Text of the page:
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PCOS Do's & Don'ts

Did you know that September is PCOS Awareness Month?


According to The National Polycystic Ovary Syndrome Association, "PCOS is the leading cause of female infertility and a precursor for other serious conditions including obesity, type 2 diabetes, cardiovascular disease and endometrial cancer; the aim of PCOS Awareness Month is to help improve the lives of those affected by PCOS and to help them to overcome their symptoms as well as prevent and reduce their risks for life-threatening related diseases.”



If you have PCOS or suspect that you might, don’t lose hope; there are a number of resources and people that can help you detect and/or manage PCOS symptoms. While this syndrome can seem complex and easily misunderstood, making changes to your lifestyle and working together with conventional and alternative healthcare practitioners can vastly improve your life. Let's discuss a few quick PCOS DO'S & DON'TS:


DO: Work with practitioners who are well-versed in:

  • Acupuncture

  • Herbal Medicine

  • Functional Medicine

  • Nutrition

  • Gynecology

  • Endocrinology


DON'T: Give up on finding the right practitioner or team of healthcare practitioners that work for you!


It can be difficult for many women to be diagnosed and/or given encouraging direction and support. Don’t give up, your support system is out there.



DO: Try the following Nutrients:

  • Inositol

  • Vitamin D

  • Omega 3's

*While getting your nutrients from food is the best way to go, taking additional vitamins and minerals can supplement your diet and help with PCOS symptoms. Make sure you are purchasing your supplements from quality companies. Whole food supplements are always the better choice; synthetic vitamins and minerals are harder for the body to assimilate.


DON'T: Go on a crash diet to manage PCOS.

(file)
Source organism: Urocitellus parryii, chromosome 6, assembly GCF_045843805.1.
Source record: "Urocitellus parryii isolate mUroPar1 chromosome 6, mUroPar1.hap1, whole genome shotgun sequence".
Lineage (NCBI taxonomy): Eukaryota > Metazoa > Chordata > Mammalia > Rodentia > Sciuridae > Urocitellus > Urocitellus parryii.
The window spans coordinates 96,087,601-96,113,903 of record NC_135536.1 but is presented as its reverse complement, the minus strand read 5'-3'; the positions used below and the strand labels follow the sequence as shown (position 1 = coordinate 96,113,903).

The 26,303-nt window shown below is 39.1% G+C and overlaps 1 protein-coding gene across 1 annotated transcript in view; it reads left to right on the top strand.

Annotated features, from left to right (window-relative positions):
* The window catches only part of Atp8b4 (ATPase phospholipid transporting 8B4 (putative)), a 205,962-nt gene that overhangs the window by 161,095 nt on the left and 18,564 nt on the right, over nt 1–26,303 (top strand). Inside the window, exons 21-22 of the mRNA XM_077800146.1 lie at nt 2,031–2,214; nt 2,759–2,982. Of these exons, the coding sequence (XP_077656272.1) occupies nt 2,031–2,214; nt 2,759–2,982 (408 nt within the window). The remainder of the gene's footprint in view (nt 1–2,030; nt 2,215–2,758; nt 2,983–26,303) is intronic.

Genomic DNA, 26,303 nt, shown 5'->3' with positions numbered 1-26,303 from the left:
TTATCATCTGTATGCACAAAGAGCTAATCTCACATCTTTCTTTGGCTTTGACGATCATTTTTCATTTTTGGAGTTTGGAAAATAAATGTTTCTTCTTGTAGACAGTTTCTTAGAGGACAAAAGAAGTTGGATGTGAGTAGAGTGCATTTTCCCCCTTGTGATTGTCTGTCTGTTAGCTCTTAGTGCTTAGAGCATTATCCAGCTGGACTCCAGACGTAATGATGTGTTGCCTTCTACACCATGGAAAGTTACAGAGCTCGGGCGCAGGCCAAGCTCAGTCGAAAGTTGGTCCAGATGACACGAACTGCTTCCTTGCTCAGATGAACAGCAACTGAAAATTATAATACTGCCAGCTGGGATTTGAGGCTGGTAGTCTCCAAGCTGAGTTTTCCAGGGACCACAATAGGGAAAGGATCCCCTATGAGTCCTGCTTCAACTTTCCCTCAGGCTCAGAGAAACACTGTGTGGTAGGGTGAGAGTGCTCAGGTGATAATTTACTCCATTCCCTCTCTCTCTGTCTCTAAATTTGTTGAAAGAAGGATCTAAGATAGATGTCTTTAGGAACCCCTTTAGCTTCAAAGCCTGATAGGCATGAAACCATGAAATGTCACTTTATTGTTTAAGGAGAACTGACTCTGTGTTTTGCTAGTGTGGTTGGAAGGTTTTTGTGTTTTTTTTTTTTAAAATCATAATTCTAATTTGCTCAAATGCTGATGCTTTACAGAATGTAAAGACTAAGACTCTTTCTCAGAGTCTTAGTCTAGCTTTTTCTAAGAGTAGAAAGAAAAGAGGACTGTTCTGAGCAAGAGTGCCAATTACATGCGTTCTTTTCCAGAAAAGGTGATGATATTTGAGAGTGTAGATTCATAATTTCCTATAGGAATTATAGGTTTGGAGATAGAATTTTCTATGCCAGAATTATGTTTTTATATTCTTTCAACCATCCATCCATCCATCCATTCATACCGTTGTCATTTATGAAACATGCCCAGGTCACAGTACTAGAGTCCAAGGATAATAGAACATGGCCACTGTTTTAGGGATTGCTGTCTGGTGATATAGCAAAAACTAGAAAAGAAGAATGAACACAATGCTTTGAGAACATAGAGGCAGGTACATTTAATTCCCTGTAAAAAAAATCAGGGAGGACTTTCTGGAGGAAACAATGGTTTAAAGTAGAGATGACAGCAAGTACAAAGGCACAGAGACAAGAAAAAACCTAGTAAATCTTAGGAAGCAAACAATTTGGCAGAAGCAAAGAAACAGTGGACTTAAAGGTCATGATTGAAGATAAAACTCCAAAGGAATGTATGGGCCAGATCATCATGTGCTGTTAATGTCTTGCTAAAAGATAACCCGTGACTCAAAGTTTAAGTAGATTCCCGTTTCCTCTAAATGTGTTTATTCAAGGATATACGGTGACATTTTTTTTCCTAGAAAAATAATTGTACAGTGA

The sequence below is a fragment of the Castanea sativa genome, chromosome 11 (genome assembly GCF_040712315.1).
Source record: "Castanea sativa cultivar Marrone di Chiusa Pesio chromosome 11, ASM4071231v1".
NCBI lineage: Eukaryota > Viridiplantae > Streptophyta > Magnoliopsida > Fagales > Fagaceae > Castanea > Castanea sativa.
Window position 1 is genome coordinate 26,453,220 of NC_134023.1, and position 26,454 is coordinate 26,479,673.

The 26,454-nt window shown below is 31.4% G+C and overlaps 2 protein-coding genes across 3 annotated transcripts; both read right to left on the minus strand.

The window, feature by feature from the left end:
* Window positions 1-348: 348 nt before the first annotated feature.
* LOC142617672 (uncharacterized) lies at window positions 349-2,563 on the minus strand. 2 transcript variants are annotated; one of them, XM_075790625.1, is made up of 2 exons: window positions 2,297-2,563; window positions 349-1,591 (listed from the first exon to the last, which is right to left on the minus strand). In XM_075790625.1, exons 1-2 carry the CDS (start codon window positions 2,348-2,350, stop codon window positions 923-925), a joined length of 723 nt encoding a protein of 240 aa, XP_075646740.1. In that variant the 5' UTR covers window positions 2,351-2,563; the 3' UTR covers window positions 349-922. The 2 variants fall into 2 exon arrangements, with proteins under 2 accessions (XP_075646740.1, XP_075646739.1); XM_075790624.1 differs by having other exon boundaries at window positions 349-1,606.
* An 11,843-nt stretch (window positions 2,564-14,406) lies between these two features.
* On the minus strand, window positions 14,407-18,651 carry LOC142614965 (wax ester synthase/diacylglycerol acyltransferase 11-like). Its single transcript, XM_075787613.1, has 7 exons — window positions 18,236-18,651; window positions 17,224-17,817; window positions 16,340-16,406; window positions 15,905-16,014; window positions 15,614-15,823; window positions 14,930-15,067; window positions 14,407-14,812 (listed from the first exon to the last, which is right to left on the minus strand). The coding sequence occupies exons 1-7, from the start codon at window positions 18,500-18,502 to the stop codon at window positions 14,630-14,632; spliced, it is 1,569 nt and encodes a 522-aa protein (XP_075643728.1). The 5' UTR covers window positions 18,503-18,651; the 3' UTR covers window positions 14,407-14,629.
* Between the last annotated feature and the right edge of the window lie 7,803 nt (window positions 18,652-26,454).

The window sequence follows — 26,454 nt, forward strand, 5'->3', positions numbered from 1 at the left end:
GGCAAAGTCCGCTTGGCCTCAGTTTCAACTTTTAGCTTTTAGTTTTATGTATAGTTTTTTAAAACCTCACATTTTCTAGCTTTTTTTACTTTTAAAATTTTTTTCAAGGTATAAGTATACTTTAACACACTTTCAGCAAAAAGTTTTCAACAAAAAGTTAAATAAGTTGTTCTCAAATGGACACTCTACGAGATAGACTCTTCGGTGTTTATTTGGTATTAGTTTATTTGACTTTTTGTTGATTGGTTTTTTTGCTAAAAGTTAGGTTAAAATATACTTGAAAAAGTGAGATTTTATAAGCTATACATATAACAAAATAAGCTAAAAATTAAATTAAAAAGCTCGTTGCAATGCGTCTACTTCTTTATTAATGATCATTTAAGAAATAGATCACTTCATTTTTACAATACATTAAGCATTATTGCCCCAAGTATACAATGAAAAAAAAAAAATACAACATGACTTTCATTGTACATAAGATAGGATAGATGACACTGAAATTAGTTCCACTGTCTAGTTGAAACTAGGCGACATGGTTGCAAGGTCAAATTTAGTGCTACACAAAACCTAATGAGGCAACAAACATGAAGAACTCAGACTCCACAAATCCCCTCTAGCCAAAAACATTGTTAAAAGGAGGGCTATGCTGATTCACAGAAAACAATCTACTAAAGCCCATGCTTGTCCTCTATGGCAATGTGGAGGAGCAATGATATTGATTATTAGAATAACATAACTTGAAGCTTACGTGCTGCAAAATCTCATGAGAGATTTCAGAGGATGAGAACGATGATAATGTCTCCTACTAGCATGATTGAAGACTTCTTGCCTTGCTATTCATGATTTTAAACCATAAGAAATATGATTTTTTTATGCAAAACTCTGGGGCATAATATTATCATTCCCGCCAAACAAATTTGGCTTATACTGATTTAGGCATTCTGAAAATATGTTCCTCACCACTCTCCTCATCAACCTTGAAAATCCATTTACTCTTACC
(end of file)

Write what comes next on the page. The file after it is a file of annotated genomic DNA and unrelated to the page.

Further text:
While maintaining a healthy weight for PCOS is essential, yo-yo dieting (weight cycling) can be detrimental to this condition. Studies have shown that yo-yo dieting can cause higher and irregular insulin levels, testosterone, cortisol, and blood sugar levels; many people with PCOS have chronic inflammation, which is linked to weight cycling.


To ensure metabolic function, try losing/maintaining your weight in a healthier way; instead of extreme calorie restriction, make sure you are eating enough nourishing foods and eating regularly! Many studies suggest a low-glycemic protocol that does not include refined carbohydrates or processed foods. Also, consistent exercise will not only help you lose/maintain weight, but will improve your mood, energy levels, and symptoms.



DO: Check out the following resources and bolster your PCOS knowledge:


PCOS Revolution Podcast


PCOS Awareness & Challenge


PCOS Confidence Grant


Hormone Help


DON'T: Forget to seek advice from your healthcare team for your unique case.


While online resources and independent work on lifestyle changes are extremely important, make sure that you are checking in with reputable doctors, specialists, and coaches; the integration of conventional and alternative methods often prove to be the most helpful.



This article was written by Michelle Eggink, Nutritional Therapy Practitioner, Meditation & Mindfulness Teacher





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